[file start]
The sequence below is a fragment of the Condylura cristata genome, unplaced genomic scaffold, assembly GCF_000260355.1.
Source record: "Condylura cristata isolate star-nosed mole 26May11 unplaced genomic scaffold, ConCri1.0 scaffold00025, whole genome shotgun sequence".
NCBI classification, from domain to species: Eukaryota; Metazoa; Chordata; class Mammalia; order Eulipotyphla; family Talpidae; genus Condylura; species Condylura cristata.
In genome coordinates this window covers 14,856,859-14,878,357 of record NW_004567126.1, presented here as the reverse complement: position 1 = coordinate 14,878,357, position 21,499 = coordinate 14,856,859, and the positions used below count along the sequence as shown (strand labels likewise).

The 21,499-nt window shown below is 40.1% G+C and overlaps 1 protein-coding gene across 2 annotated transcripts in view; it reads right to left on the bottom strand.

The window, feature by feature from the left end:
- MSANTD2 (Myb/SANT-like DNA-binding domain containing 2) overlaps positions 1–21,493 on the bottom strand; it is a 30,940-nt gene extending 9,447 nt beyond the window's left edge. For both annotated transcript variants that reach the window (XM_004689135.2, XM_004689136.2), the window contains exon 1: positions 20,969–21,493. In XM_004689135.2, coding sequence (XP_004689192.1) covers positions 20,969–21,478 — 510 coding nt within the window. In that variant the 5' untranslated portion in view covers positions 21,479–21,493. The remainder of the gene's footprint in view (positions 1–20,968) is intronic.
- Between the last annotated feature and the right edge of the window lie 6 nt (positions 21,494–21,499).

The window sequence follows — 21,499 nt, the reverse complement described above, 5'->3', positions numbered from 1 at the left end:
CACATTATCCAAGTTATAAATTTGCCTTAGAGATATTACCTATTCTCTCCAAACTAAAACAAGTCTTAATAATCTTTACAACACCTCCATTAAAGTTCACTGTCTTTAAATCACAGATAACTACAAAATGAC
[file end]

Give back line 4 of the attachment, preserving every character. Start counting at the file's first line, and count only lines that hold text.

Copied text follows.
In genome coordinates this window covers 14,856,859-14,878,357 of record NW_004567126.1, presented here as the reverse complement: position 1 = coordinate 14,878,357, position 21,499 = coordinate 14,856,859, and the positions used below count along the sequence as shown (strand labels likewise).